Tuesday, Jan. 29, 2008

African American Lives

By David Luhrssen
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Henry Louis Gates, Jr. is perhaps the foremost historian of the African-American experience, both as a scholar and public intellectual. His latest endeavor under the latter heading is to host “African American Lives 2,” premiering 8 p.m., Feb. 6 on MPTV-10.

Using family trees of the famous and the less known as a starting point, Gates investigates black life in America over four episodes. He begins with the Great Migration that brought millions of Southern blacks to the North after World War I and works backwards through the Reconstruction and the Civil War, the colonial period and the Middle Passage across the Atlantic to Africa.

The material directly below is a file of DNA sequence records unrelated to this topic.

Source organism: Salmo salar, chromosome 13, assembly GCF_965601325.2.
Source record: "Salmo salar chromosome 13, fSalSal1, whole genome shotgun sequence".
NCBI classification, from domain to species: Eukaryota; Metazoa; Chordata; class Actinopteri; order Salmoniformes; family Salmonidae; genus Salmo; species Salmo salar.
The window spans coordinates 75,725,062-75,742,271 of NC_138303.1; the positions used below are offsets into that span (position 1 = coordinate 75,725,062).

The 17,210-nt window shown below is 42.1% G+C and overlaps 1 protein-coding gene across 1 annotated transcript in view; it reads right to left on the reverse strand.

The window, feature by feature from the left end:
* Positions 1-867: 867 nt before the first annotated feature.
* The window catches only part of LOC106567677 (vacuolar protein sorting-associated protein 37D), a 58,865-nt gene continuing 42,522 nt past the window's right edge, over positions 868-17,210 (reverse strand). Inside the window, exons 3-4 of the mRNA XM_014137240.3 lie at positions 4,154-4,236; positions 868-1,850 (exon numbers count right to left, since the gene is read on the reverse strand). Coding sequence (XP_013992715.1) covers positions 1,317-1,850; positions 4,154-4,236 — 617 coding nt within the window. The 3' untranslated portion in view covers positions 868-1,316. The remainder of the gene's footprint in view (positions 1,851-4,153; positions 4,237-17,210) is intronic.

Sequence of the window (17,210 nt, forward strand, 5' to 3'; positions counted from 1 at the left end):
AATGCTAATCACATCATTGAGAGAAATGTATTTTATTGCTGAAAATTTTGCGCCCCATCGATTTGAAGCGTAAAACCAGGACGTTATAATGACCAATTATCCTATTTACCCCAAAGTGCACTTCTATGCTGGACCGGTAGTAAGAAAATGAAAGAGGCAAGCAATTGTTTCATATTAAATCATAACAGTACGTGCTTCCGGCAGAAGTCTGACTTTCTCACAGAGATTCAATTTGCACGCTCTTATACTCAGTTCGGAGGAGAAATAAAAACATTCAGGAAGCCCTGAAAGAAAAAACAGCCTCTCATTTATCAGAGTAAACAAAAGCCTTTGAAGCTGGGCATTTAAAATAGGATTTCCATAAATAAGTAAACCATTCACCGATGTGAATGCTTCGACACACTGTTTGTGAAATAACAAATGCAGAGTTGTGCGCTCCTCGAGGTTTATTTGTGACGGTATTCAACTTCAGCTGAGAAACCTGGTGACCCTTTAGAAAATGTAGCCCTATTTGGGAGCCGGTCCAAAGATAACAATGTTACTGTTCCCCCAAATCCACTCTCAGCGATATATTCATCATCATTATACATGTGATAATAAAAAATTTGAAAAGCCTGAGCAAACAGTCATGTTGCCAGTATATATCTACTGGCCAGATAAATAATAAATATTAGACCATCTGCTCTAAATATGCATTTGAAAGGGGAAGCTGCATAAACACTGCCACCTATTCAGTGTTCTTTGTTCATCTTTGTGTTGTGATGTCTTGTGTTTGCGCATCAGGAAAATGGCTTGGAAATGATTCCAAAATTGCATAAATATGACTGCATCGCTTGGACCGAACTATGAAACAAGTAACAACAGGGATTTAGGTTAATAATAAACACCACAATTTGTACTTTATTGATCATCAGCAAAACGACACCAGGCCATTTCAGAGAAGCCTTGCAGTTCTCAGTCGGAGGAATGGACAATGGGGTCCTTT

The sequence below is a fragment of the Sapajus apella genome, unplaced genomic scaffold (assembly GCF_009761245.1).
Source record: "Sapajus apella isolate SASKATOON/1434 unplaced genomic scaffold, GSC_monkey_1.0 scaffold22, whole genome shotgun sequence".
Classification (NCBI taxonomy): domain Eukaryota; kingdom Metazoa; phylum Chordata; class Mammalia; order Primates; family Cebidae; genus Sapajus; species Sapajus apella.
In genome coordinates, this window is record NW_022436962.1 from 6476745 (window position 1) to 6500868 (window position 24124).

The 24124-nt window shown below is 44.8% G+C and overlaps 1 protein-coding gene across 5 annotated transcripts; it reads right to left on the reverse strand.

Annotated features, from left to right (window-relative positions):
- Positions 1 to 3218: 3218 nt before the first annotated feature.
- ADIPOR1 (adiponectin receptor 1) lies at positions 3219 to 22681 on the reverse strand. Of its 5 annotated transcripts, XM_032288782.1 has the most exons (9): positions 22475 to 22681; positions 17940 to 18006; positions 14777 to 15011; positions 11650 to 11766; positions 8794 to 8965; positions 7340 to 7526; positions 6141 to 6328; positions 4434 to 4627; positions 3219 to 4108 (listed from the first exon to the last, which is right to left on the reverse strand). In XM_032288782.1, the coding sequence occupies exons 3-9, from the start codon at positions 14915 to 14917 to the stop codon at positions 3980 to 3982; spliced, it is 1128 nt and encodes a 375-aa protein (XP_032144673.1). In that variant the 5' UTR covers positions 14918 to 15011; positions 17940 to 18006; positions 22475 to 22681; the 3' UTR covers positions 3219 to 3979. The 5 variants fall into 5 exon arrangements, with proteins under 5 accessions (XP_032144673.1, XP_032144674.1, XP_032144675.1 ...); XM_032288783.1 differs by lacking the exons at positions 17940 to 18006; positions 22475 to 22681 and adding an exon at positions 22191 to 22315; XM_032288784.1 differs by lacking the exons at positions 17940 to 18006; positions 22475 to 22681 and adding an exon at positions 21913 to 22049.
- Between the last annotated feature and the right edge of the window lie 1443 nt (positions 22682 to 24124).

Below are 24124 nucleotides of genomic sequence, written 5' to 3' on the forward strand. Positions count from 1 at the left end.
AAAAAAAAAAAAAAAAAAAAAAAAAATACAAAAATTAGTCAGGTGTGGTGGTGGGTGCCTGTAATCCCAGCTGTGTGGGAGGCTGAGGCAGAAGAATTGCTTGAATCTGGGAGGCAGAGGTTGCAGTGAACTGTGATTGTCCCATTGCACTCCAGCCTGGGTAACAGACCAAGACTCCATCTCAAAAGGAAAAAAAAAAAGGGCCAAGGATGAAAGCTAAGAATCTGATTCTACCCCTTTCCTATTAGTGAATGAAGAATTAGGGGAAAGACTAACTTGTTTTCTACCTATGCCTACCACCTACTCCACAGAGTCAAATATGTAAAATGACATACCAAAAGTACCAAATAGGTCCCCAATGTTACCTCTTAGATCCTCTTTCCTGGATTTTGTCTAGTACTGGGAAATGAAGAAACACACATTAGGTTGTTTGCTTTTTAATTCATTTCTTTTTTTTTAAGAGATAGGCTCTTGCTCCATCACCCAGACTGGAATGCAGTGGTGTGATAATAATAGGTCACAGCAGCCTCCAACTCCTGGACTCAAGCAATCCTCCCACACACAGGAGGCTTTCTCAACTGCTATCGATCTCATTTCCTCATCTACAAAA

In episode one, Gates unearths the family roots of writer Maya Angelou, comedian Chris Rock, Olympic runner Jackie Joyner-Kersee, theologian Peter Gomes and others. Much of the spadework was done by Gates, who reveals many small and remarkable stories from families that often pointedly closed the door on their past. Gates found ancestors unjustly convicted of murder. He explores the story of New York Times literary critic Anatol Broyard, who “passed” for white until shortly before his death in 1990, separating himself from family and heritage in order to experience the life he chose for himself.

Given what Southern blacks escaped from, it’s little wonder that sadness permeates the stories along with resilience and hope.

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